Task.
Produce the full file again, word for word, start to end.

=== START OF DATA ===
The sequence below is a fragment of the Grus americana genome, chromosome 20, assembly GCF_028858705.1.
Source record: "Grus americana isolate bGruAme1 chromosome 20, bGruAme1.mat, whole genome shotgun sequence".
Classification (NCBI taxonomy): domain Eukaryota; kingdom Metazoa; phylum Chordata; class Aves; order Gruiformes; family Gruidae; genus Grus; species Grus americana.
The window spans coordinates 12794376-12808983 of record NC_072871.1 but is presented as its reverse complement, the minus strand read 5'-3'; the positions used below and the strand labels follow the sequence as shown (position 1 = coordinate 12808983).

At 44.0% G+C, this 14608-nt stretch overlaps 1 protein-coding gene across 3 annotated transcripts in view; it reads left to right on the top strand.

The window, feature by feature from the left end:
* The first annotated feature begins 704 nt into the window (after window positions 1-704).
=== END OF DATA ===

The sequence below is a fragment of the Grus americana genome, chromosome 20, assembly GCF_028858705.1.
Source record: "Grus americana isolate bGruAme1 chromosome 20, bGruAme1.mat, whole genome shotgun sequence".
Classification (NCBI taxonomy): domain Eukaryota; kingdom Metazoa; phylum Chordata; class Aves; order Gruiformes; family Gruidae; genus Grus; species Grus americana.
The window spans coordinates 12794376-12808983 of record NC_072871.1 but is presented as its reverse complement, the minus strand read 5'-3'; the positions used below and the strand labels follow the sequence as shown (position 1 = coordinate 12808983).

At 44.0% G+C, this 14608-nt stretch overlaps 1 protein-coding gene across 3 annotated transcripts in view; it reads left to right on the top strand.

The window, feature by feature from the left end:
* The first annotated feature begins 704 nt into the window (after window positions 1-704).